In-wall and ceiling speakers don’t tend to sound as good as cabinet speakers when comparing speakers in the same price range. There are a couple of reasons for this. Every wall is different. Maybe you have 5/8″ sheet rock on the walls instead of 1/2″. Perhaps you have blown-in insulation instead of batts or rolls. Maybe there is only 3 feet of attic space instead of 15. All of these variables and more can change the overall sound quality of your speakers.
These reasons also apply to in-wall speakers, with one additional caveat. Some interior walls are not insulated at all. This could wreak havoc on the acoustic properties of your in-wall speakers. Not to mention the sound transfer to the adjoining room will be tremendous!
Personally, I just don’t like the look of in-walls. If we are going to put some speakers at a decent listening height, then we might as well opt for some great-looking bookshelf speakers. Since they come in a large variety of designs and colors you can easily match your room decor.
What You Can do to Improve Your Sound System NOW
That other home theater design company put all the speakers in the ceiling.
Maybe, after all, you prefer it. Not seeing any speakers in front of you is a great aesthetic benefit. But if you’re willing to consider adding just a few more speakers around the room we can make the whole system shine … while still using your existing ceiling speakers.
I’m talking about Dolby Atmos. This is Dolby’s latest surround sound format and is truly the greatest advancement in cinematic audio in the last 30 years.
Traditional surround sound is channel based. This means that the speaker placement truly matters.
Let’s say we’re supposed to hear a car alarm go off on the right side of the room. Maybe it does if we have a 7 channel system. But if we’re using a 5 channel system, then this sound – that should have come from the right – is now coming from the rear. Not only does it not match the on-screen action, the sound also never moved the way it would in real life.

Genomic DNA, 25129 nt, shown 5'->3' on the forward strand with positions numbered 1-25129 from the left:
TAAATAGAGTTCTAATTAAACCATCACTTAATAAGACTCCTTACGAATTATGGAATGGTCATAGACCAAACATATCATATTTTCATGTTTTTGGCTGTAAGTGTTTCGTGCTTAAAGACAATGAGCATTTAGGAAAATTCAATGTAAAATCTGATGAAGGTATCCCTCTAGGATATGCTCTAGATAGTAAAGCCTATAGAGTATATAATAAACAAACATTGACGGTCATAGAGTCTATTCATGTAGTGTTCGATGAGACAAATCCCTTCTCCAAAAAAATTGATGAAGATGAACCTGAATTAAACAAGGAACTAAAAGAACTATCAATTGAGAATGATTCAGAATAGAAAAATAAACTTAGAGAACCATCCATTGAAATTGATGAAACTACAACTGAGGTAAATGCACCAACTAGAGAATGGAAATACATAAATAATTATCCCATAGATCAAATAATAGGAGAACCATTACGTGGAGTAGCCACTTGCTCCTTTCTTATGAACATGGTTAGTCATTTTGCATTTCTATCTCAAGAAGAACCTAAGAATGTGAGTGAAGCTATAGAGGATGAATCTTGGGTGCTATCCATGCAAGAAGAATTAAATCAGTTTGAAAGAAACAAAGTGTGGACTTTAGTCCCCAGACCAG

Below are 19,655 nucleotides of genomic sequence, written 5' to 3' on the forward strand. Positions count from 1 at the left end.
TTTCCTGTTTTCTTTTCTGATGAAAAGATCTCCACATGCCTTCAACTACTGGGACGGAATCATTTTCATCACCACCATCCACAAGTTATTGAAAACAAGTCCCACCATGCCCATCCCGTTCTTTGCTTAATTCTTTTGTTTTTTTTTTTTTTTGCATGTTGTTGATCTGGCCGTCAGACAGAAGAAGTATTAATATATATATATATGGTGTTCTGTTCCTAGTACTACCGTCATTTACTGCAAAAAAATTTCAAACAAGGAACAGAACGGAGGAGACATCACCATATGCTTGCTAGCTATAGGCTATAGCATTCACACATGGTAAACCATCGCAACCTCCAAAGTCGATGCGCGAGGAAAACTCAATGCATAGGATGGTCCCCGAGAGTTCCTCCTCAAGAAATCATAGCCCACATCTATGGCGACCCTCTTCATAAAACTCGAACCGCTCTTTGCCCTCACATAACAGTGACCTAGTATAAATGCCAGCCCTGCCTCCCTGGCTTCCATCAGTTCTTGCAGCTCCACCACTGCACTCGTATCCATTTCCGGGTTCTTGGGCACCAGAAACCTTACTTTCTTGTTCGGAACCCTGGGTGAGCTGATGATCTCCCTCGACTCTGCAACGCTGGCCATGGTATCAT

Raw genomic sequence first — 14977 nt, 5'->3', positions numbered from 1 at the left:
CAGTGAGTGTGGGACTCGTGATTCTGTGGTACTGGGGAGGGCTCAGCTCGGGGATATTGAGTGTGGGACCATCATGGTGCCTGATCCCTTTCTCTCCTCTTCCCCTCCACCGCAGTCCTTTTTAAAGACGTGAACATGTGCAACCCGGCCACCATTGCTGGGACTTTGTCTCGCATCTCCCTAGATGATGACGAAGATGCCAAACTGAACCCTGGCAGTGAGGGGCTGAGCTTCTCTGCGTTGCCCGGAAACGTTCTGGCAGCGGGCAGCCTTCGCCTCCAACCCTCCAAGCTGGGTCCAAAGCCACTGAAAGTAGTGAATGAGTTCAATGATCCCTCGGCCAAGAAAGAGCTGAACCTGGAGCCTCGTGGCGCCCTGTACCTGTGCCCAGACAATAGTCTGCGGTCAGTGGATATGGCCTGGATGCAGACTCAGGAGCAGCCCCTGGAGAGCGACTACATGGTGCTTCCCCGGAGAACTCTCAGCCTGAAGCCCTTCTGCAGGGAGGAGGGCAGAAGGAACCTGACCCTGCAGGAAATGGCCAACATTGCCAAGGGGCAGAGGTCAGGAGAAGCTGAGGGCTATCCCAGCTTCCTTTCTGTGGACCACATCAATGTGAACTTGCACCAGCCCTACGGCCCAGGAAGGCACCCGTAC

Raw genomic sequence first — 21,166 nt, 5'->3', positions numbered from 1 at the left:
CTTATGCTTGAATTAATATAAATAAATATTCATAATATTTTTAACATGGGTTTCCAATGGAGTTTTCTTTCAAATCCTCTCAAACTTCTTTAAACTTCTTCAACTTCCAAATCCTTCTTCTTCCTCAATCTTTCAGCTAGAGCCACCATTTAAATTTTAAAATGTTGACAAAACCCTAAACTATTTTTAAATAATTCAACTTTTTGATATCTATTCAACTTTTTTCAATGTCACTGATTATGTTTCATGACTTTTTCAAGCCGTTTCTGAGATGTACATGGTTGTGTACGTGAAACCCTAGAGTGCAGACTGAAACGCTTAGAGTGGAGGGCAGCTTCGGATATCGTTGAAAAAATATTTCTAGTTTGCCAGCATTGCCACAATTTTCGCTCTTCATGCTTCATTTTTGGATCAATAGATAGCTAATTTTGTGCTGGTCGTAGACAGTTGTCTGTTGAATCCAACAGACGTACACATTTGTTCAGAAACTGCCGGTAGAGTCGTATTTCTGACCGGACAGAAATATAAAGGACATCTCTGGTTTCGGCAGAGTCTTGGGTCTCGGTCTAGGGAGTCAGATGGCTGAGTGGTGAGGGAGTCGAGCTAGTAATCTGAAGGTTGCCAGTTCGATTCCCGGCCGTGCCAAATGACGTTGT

Imagine standing on a runway and an airplane is taking off right over you. If this scene was displayed on a screen, we would have all of the sound coming from the front speakers, then all of the sound transferring into the surround sound speakers in the ceiling, then finally all of the sound would transfer into the rear speakers. This sort of sound movement gives us the illusion that the sound is moving, but really it’s only jumping 100% at a time from one speaker to another.
Atmos Changes ALL of This!
With Atmos, speaker placement doesn’t matter quite so much (although there are some general guidelines) since audio tracks are no longer based on channels, but rather on objects.
We hear in three dimensions.
If you close your eyes and I walk around you while I was talking, you’d know almost exactly where I was. Using this principle, Dolby created a 3D audio format called Atmos. Cinematic audio is now based on an object and a three dimensional space where that audio can move.
If we need a sound to come from 3 feet in front of the listening area and 2 feet to the right … that’s now possible. All of the speakers work together to produce a “sound object” instead of working as
This is where your existing speakers come into play. We can use a few of these in-ceiling speakers as the height channels for a Dolby Atmos setup. Or if you somehow don’t have in-ceiling speakers, we’ll add a few.
Now when you watch a film in a thunderstorm, voices and other sound objects will likely come from around us, while the thunder crashes above or the rain drops fall on the tree branches overhead.
It’s a phenomenal experience that I invite you to try out!
You can head over to the Maya Cinema in Fresno and check it out in all its glory.
Then call us at (559) 432-8600 and I’ll show you how to get that true surround sound. Then, we can take a look at your existing system. I promise I won’t roll my eyes at what the previous sound guy did… we’ll find a way to get you a great home theater experience.